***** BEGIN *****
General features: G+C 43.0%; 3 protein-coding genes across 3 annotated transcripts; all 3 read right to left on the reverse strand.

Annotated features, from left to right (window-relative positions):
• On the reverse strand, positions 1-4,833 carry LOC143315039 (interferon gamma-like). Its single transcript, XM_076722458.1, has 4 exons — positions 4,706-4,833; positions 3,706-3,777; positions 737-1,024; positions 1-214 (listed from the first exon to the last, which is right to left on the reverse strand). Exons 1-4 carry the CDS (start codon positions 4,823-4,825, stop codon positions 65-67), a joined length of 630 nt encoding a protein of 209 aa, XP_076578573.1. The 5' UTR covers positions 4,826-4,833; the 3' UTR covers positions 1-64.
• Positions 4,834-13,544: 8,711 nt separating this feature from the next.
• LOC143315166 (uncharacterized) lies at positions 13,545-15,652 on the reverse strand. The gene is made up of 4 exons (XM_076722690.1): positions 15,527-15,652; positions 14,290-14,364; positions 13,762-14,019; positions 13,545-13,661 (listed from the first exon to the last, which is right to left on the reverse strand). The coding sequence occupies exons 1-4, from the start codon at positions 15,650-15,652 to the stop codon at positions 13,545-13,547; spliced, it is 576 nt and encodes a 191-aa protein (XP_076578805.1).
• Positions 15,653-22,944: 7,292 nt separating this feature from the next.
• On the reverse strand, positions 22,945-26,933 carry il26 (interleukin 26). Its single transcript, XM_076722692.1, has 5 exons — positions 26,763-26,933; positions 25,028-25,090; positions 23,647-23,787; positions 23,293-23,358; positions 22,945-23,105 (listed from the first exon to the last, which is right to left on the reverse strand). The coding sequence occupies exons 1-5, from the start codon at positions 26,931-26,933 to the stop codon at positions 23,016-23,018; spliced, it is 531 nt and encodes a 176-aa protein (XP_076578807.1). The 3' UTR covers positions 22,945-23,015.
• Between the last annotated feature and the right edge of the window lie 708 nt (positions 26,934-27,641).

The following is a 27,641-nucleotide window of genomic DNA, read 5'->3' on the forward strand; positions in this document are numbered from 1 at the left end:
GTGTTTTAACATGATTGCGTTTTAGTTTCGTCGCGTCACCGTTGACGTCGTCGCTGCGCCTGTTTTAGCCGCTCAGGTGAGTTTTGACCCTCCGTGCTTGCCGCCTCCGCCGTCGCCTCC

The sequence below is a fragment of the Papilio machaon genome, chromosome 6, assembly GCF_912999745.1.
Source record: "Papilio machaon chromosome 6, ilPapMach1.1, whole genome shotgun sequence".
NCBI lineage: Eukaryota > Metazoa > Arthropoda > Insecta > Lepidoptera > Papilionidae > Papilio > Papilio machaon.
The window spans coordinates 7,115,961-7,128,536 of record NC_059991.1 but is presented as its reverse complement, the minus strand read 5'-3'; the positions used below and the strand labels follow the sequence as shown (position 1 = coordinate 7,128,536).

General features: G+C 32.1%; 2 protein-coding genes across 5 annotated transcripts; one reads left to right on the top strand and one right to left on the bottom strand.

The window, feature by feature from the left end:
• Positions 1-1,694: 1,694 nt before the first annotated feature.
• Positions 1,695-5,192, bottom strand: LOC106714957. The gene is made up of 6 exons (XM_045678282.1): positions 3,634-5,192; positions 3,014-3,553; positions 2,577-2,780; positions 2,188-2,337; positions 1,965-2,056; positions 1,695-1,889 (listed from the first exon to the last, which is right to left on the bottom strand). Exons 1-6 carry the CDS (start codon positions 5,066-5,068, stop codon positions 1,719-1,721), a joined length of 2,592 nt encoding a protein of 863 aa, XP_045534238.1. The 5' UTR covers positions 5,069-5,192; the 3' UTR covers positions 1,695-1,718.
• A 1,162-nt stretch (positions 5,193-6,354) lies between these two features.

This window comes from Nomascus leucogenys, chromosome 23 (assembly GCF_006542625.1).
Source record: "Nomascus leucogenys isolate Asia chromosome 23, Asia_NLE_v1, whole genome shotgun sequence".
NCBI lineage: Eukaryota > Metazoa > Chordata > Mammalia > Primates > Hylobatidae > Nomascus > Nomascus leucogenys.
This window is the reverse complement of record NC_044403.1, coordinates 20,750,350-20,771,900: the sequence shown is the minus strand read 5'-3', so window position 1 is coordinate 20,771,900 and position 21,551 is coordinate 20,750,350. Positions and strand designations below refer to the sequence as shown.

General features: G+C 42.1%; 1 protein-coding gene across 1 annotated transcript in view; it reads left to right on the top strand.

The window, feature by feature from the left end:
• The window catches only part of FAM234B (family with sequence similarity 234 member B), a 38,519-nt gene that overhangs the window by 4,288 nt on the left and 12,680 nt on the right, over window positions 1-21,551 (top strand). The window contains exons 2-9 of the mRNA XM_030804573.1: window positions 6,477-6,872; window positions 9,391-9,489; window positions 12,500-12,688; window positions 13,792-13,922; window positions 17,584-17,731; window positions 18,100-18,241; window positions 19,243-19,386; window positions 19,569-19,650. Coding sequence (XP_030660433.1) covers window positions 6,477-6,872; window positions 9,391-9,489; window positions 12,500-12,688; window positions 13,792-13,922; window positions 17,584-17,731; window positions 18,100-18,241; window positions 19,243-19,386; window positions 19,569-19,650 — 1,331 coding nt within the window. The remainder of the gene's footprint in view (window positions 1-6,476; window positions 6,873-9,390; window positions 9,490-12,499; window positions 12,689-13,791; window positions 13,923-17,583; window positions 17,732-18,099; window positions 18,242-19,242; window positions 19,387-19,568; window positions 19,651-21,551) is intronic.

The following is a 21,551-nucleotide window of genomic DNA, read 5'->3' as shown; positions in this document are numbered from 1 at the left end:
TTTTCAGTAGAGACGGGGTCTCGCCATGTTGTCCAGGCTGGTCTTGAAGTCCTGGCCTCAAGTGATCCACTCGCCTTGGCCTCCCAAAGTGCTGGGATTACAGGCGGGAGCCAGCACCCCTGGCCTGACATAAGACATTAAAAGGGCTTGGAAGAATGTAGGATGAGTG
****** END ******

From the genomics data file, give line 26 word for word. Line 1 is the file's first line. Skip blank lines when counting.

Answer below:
• The window catches only part of FAM234B (family with sequence similarity 234 member B), a 38,519-nt gene that overhangs the window by 4,288 nt on the left and 12,680 nt on the right, over window positions 1-21,551 (top strand). The window contains exons 2-9 of the mRNA XM_030804573.1: window positions 6,477-6,872; window positions 9,391-9,489; window positions 12,500-12,688; window positions 13,792-13,922; window positions 17,584-17,731; window positions 18,100-18,241; window positions 19,243-19,386; window positions 19,569-19,650. Coding sequence (XP_030660433.1) covers window positions 6,477-6,872; window positions 9,391-9,489; window positions 12,500-12,688; window positions 13,792-13,922; window positions 17,584-17,731; window positions 18,100-18,241; window positions 19,243-19,386; window positions 19,569-19,650 — 1,331 coding nt within the window. The remainder of the gene's footprint in view (window positions 1-6,476; window positions 6,873-9,390; window positions 9,490-12,499; window positions 12,689-13,791; window positions 13,923-17,583; window positions 17,732-18,099; window positions 18,242-19,242; window positions 19,387-19,568; window positions 19,651-21,551) is intronic.